Browser extensions and add-ons have been around for years, and throughout that time, they have remained a significant security risk. It only takes one malicious browser extension for your device information, browsing history, and other information to fall into the hands of a random company or individual. That isn’t a theoretical risk, either: it’s happening constantly.
This Cybersecurity Awareness Week article is brought to you in association with Incogni.
Many browser extensions are designed to change the contents of each page you visit, or at least check the links you visit to perform some action. That requires elevated permissions that browsers can’t reasonably protect against when an extension goes rogue, except by banning them after the damage has been done. If you haven’t already, it’s time to trim down your list of installed browser extensions.
The Danger of Extensions
Modern browser extensions, much like apps for Android and iPhone, are built on a permissions model. They are only supposed to request the permissions absolutely required for the promised features. For example, the Keepa browser extension adds price history graphs and additional buttons to Amazon product pages, so it only requests access to pages on Amazon and the extension’s own website. It wouldn’t be able to see your data on YouTube, a bank website, Wikipedia, or anything else.
However, many extensions are more generalized and require access to all pages you visit. Writing and grammar assistants like Microsoft Editor and Grammarly fall into this category—adding the text checking features to every (supported) page you visit requires permission to all pages. That’s understandable, but access to all the pages you visit is still an extremely high level of trust, especially when so much of our computer activity happens inside a web browser. It’s not too far off from granting administrator permission to a Windows application.
Google, Microsoft, and Mozilla have tried to manage extension permissions and provide less-scary alternatives. For example, some browser extensions can ask for permission to just the current tab, rather than all websites for all time (including background tabs). Some browsers also prevent extensions from running on certain websites until they are explicitly allowed. However, there are only so many precautions that can be put in place if an extension can’t work at all without access to everything.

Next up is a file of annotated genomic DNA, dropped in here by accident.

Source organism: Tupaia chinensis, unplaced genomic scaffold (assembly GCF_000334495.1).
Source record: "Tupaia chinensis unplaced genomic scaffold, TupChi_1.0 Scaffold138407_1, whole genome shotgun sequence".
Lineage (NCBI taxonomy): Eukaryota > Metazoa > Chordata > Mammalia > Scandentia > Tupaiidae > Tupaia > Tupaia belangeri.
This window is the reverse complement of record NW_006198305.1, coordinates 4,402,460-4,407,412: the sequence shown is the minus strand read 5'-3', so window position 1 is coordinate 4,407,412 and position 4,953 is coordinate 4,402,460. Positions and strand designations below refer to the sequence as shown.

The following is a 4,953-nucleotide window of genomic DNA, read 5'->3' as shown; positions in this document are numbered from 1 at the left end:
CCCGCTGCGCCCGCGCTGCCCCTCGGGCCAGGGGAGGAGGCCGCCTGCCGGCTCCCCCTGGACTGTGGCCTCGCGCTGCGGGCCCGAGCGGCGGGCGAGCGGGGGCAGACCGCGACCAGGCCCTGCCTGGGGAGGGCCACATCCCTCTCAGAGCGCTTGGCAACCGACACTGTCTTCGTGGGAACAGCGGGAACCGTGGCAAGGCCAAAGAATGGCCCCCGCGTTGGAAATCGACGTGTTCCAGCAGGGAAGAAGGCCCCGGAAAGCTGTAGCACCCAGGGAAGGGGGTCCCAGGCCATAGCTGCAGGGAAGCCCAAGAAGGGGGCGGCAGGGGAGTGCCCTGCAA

In 2019, Avast and AVG’s Online Security extensions were caught recording website visit data and selling it to Home Depot, Google, Pepsi, and other companies through Avast’s subsidiary Jumpshot. In 2016, the popular Web of Trust browser extension was selling identifiable user data after claiming it was anonymous. Google removed four extensions with over 500,000 combined downloads in 2018 after they were used to click on page ads without the users’ knowledge. The Grammarly extension uses your writing to train AI models. The list of examples goes on, and on, and on.
There are also cases of browser extensions being “hijacked” and transferred to another developer, allowing the extension to be updated with malware. In 2017, the creator of the popular Web Developer for Chrome extension had his Google account phished, and the stolen account was used to push an update that injected advertisements into pages. The update was quickly reversed, thankfully, and Google accounts with published extensions on the Chrome Web Store are now required to use two-factor authentication to reduce possible phishing and hacking exploits. Mozilla also has a similar rule for developers publishing Firefox extensions.
Reduce Your Risk
You should definitely keep your browser extensions to a minimum: even if an extension is safe now, it might be updated in the future with malware without you realizing it. In Google Chrome and Microsoft Edge, you can check your list of extensions by navigating to the chrome://extensions page. In Firefox, type about:addons in the address bar, or click on the main toolbar menu and select “Add-ons and themes.” Uninstall anything you don’t absolutely need.
If you need certain extensions sometimes, but want to keep most of your browsing secure, you could also install a secondary browser with the extensions limited to that application. Some extensions also have websites with similar functionality as an alternative. For example, you could copy and paste text into Grammarly’s web app to check for spelling and grammar mistakes, instead of installing the extension and allowing it to potentially record every page you visit. That’s less convenient and more time-consuming, but it’s much more secure.